Valiuth:

    Basil Fawlty:They done good for a slave army.

    Way to bring the mood down. I’m quite sure many if not most volunteered.

    So only the draftees were slaves?

    • #27
    • June 7, 2015 at 3:40 am
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  28. Profile photo of Titus Techera Contributor

    So this is a quarrel. But we can quarrel about the draft another time–not on D-Day-

    • #28
    • June 7, 2015 at 3:50 am
    • Like3 likes
  29. Profile photo of Basil Fawlty Inactive

    Titus Techera:So this is a quarrel. But we can quarrel about the draft another time–not on D-Day-

    It’s not a quarrel, it’s a fundamental disagreement over the status of citizens who were drafted into the armed forces. I can’t think of a more appropriate way to honor the draftees who fought and died on D-Day than to remind people on the anniversary of D-Day that referring to them slaves disrespects them and their service.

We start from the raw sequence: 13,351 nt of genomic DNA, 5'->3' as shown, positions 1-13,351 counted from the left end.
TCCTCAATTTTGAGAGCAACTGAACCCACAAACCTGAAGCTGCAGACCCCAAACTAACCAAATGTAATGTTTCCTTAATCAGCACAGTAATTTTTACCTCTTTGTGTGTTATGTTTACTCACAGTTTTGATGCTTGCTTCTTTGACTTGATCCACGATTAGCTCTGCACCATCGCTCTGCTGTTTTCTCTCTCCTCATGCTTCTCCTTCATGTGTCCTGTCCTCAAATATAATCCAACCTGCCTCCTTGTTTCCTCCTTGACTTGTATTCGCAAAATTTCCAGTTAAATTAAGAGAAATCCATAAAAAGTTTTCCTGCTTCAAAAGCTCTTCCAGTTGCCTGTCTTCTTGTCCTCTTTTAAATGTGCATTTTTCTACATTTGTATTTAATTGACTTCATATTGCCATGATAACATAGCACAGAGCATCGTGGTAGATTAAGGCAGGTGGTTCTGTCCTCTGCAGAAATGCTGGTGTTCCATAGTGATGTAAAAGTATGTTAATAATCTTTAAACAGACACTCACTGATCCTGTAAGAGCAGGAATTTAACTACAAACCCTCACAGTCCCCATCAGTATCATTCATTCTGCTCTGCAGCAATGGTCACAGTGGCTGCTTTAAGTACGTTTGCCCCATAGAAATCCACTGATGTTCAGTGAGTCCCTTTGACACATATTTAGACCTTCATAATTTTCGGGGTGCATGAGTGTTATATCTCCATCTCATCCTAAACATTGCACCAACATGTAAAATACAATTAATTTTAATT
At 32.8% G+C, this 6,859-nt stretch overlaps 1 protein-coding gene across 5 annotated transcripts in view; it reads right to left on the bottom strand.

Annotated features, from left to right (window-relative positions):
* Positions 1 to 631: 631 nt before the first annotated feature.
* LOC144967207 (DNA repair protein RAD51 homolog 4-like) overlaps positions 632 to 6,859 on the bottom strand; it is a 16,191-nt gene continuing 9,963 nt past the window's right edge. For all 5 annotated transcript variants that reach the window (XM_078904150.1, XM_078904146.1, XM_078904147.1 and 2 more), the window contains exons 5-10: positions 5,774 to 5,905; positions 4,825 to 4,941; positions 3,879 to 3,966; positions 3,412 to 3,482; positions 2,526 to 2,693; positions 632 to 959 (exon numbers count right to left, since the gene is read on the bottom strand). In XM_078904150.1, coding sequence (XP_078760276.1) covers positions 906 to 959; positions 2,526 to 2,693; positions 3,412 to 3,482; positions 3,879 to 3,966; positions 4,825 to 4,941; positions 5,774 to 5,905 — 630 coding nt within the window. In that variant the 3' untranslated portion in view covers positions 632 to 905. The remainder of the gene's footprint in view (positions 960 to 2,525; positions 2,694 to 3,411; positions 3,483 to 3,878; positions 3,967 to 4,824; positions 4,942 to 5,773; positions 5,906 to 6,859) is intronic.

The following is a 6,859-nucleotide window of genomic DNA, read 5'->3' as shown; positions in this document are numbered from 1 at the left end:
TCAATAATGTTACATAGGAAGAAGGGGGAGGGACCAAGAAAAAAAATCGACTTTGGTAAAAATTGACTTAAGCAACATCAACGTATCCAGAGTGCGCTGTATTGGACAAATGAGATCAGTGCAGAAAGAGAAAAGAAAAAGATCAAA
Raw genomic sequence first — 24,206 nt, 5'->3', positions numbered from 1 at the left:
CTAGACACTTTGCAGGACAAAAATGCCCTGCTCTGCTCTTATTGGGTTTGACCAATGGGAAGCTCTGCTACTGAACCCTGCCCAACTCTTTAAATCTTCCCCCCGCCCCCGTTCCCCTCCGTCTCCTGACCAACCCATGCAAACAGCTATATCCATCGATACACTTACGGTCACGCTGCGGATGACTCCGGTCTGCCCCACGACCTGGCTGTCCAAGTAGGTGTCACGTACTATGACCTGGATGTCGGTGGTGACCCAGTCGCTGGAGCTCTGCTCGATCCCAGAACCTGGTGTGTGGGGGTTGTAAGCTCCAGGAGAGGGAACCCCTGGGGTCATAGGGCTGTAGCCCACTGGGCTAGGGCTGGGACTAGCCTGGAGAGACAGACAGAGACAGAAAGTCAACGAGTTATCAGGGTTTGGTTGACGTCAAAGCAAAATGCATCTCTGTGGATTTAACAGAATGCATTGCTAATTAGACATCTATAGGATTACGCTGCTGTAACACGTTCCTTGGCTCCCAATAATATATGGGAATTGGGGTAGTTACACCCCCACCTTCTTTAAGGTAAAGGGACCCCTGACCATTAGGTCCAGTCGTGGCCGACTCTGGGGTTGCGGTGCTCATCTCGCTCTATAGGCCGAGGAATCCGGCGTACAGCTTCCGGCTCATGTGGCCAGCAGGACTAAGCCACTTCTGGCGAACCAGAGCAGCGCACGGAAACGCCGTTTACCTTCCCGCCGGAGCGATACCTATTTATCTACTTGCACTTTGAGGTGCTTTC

• #29
    • June 7, 2015 at 4:19 am
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  30. Profile photo of Titus Techera Contributor

    Basil Fawlty:

    Titus Techera:So this is a quarrel. But we can quarrel about the draft another time–not on D-Day-

    It’s not a quarrel, it’s a fundamental disagreement over the status of citizens who were drafted into the armed forces. I can’t think of a more appropriate way to honor the draftees who fought and died on D-Day than to remind people on the anniversary of D-Day that referring to them slaves disrespects them and their service.

    I agree that if anyone said that it would be inappropriate & a rebuke, swift & trenchant, would be in order. But nobody said that in this discussion or anywhere else on Ricochet now–you brought up the subject–cannot we leave this for say next week? I agree, it is a vile thing to say. I’m willing to go through the quarrel with or without fundamental this, that or the other. But not now.

    If anyone thinks it appropriate, I’d be happy to get rid of my comments. I really do not want to annoy people, especially after all the moving witnesses-

    • #30
    • June 7, 2015 at 4:51 am